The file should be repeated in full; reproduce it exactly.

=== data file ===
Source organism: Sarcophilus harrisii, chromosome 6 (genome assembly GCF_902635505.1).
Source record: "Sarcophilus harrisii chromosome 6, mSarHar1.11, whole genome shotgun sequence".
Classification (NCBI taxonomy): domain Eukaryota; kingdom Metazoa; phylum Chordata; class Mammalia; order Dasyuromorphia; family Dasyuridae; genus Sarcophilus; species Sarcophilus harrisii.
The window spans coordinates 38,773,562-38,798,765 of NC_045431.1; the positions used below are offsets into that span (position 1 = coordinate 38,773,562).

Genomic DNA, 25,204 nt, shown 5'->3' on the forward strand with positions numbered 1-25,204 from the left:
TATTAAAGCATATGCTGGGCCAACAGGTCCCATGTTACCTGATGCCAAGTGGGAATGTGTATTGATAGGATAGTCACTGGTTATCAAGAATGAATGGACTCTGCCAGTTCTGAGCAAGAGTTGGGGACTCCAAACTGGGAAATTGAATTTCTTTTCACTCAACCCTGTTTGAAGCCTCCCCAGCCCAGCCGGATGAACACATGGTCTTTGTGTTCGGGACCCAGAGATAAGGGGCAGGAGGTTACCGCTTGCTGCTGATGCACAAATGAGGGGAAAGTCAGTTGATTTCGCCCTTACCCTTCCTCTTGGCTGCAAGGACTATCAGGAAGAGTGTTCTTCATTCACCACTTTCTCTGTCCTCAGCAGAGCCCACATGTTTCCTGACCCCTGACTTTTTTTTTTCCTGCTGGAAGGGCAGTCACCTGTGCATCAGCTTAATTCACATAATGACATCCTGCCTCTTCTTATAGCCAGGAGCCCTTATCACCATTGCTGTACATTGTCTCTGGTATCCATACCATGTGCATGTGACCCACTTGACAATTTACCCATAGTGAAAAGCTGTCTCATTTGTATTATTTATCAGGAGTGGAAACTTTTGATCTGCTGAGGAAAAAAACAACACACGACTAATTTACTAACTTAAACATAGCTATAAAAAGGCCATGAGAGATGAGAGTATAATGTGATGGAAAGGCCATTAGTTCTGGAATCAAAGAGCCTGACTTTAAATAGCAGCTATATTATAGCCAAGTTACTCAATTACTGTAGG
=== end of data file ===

Source organism: Sarcophilus harrisii, chromosome 6 (genome assembly GCF_902635505.1).
Source record: "Sarcophilus harrisii chromosome 6, mSarHar1.11, whole genome shotgun sequence".
Classification (NCBI taxonomy): domain Eukaryota; kingdom Metazoa; phylum Chordata; class Mammalia; order Dasyuromorphia; family Dasyuridae; genus Sarcophilus; species Sarcophilus harrisii.
The window spans coordinates 38,773,562-38,798,765 of NC_045431.1; the positions used below are offsets into that span (position 1 = coordinate 38,773,562).

Genomic DNA, 25,204 nt, shown 5'->3' on the forward strand with positions numbered 1-25,204 from the left:
TATTAAAGCATATGCTGGGCCAACAGGTCCCATGTTACCTGATGCCAAGTGGGAATGTGTATTGATAGGATAGTCACTGGTTATCAAGAATGAATGGACTCTGCCAGTTCTGAGCAAGAGTTGGGGACTCCAAACTGGGAAATTGAATTTCTTTTCACTCAACCCTGTTTGAAGCCTCCCCAGCCCAGCCGGATGAACACATGGTCTTTGTGTTCGGGACCCAGAGATAAGGGGCAGGAGGTTACCGCTTGCTGCTGATGCACAAATGAGGGGAAAGTCAGTTGATTTCGCCCTTACCCTTCCTCTTGGCTGCAAGGACTATCAGGAAGAGTGTTCTTCATTCACCACTTTCTCTGTCCTCAGCAGAGCCCACATGTTTCCTGACCCCTGACTTTTTTTTTTCCTGCTGGAAGGGCAGTCACCTGTGCATCAGCTTAATTCACATAATGACATCCTGCCTCTTCTTATAGCCAGGAGCCCTTATCACCATTGCTGTACATTGTCTCTGGTATCCATACCATGTGCATGTGACCCACTTGACAATTTACCCATAGTGAAAAGCTGTCTCATTTGTATTATTTATCAGGAGTGGAAACTTTTGATCTGCTGAGGAAAAAAACAACACACGACTAATTTACTAACTTAAACATAGCTATAAAAAGGCCATGAGAGATGAGAGTATAATGTGATGGAAAGGCCATTAGTTCTGGAATCAAAGAGCCTGACTTTAAATAGCAGCTATATTATAGCCAAGTTACTCAATTACTGTAGG